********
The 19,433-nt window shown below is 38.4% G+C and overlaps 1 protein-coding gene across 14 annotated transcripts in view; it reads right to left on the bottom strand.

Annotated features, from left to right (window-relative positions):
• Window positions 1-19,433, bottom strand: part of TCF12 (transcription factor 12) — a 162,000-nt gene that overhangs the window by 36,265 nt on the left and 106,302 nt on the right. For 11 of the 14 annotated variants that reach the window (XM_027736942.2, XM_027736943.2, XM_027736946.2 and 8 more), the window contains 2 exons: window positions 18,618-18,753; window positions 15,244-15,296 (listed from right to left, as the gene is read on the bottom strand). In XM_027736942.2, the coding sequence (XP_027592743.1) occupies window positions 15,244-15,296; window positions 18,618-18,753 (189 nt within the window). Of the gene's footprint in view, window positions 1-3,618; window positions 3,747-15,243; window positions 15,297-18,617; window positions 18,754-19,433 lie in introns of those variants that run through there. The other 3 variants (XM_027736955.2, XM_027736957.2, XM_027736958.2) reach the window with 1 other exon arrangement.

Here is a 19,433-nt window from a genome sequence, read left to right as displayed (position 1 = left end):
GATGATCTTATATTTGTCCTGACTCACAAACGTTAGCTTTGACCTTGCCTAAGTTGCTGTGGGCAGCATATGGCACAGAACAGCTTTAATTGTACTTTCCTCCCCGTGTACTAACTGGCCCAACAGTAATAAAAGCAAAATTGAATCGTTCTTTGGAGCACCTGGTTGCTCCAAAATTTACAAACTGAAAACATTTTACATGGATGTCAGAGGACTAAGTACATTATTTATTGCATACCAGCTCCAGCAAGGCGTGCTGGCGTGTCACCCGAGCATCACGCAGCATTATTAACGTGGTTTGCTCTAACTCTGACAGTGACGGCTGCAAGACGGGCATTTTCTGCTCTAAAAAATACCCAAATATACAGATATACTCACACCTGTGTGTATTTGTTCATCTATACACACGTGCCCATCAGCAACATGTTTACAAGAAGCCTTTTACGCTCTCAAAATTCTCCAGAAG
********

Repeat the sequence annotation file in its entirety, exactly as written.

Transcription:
The 19,433-nt window shown below is 38.4% G+C and overlaps 1 protein-coding gene across 14 annotated transcripts in view; it reads right to left on the bottom strand.

Annotated features, from left to right (window-relative positions):
• Window positions 1-19,433, bottom strand: part of TCF12 (transcription factor 12) — a 162,000-nt gene that overhangs the window by 36,265 nt on the left and 106,302 nt on the right. For 11 of the 14 annotated variants that reach the window (XM_027736942.2, XM_027736943.2, XM_027736946.2 and 8 more), the window contains 2 exons: window positions 18,618-18,753; window positions 15,244-15,296 (listed from right to left, as the gene is read on the bottom strand). In XM_027736942.2, the coding sequence (XP_027592743.1) occupies window positions 15,244-15,296; window positions 18,618-18,753 (189 nt within the window). Of the gene's footprint in view, window positions 1-3,618; window positions 3,747-15,243; window positions 15,297-18,617; window positions 18,754-19,433 lie in introns of those variants that run through there. The other 3 variants (XM_027736955.2, XM_027736957.2, XM_027736958.2) reach the window with 1 other exon arrangement.

Here is a 19,433-nt window from a genome sequence, read left to right as displayed (position 1 = left end):
GATGATCTTATATTTGTCCTGACTCACAAACGTTAGCTTTGACCTTGCCTAAGTTGCTGTGGGCAGCATATGGCACAGAACAGCTTTAATTGTACTTTCCTCCCCGTGTACTAACTGGCCCAACAGTAATAAAAGCAAAATTGAATCGTTCTTTGGAGCACCTGGTTGCTCCAAAATTTACAAACTGAAAACATTTTACATGGATGTCAGAGGACTAAGTACATTATTTATTGCATACCAGCTCCAGCAAGGCGTGCTGGCGTGTCACCCGAGCATCACGCAGCATTATTAACGTGGTTTGCTCTAACTCTGACAGTGACGGCTGCAAGACGGGCATTTTCTGCTCTAAAAAATACCCAAATATACAGATATACTCACACCTGTGTGTATTTGTTCATCTATACACACGTGCCCATCAGCAACATGTTTACAAGAAGCCTTTTACGCTCTCAAAATTCTCCAGAAG